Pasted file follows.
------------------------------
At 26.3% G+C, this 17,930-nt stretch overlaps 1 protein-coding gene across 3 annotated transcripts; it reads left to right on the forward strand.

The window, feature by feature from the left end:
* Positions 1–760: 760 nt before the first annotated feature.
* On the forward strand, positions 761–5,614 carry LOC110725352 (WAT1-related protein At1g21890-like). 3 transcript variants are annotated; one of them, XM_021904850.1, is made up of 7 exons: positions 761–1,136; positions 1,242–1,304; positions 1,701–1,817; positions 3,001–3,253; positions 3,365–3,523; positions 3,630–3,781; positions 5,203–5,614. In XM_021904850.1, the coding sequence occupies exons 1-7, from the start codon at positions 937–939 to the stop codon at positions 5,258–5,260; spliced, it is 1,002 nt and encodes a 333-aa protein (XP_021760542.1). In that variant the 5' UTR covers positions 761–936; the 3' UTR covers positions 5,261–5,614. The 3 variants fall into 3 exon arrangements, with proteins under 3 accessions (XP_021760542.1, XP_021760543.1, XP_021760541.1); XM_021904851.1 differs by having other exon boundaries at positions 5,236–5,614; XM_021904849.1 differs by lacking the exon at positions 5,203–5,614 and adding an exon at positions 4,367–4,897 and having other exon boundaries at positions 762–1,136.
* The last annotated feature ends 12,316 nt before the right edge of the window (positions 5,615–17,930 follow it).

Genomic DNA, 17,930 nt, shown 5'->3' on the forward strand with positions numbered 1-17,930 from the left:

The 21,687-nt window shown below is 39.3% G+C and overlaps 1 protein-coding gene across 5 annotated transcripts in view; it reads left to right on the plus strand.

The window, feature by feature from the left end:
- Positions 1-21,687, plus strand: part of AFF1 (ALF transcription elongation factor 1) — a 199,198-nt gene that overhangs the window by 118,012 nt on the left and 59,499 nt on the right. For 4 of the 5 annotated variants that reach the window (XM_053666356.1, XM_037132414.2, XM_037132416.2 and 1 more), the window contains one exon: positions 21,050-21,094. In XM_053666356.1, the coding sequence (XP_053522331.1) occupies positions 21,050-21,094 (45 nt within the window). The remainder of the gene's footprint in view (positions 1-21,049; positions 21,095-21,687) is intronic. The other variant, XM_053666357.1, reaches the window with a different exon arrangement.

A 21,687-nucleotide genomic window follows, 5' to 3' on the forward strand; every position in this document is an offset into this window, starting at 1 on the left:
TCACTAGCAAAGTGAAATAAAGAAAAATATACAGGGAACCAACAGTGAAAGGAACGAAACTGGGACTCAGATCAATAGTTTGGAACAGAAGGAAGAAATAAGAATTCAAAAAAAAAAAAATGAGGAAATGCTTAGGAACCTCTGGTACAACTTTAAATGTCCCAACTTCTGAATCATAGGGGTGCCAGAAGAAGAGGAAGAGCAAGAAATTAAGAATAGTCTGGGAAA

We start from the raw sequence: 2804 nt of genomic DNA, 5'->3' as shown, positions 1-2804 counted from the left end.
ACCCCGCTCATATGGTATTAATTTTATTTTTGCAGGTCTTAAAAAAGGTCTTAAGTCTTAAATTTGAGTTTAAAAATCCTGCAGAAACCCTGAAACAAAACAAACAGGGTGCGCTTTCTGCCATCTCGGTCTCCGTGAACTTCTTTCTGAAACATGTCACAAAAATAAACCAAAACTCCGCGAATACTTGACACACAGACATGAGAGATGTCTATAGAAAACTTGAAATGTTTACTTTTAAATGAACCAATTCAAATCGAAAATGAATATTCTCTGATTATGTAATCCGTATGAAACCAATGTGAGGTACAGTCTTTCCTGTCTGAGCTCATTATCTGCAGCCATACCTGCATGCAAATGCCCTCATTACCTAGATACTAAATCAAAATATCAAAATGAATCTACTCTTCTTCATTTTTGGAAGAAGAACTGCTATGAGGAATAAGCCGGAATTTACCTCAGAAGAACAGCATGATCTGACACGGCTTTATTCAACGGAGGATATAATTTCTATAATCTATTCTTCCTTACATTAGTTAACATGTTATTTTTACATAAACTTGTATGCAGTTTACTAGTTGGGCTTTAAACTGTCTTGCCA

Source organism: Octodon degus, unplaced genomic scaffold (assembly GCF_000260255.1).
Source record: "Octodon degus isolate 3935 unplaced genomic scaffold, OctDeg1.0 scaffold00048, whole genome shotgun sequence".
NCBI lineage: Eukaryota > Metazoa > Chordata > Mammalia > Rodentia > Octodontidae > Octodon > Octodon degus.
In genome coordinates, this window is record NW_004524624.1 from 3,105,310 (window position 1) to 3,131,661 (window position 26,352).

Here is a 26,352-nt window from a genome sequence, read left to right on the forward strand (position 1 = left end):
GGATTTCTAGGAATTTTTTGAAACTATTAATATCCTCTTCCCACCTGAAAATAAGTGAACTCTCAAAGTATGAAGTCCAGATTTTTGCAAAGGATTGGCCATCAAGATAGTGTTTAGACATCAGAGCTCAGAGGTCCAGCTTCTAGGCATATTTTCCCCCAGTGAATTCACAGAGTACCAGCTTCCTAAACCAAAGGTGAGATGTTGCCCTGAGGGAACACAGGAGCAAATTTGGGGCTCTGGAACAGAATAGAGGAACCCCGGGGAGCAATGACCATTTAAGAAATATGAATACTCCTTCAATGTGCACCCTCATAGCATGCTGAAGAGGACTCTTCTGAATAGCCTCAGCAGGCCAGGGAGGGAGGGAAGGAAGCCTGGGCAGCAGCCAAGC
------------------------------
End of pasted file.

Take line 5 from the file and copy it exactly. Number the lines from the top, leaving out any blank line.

* The last annotated feature ends 12,316 nt before the right edge of the window (positions 5,615–17,930 follow it).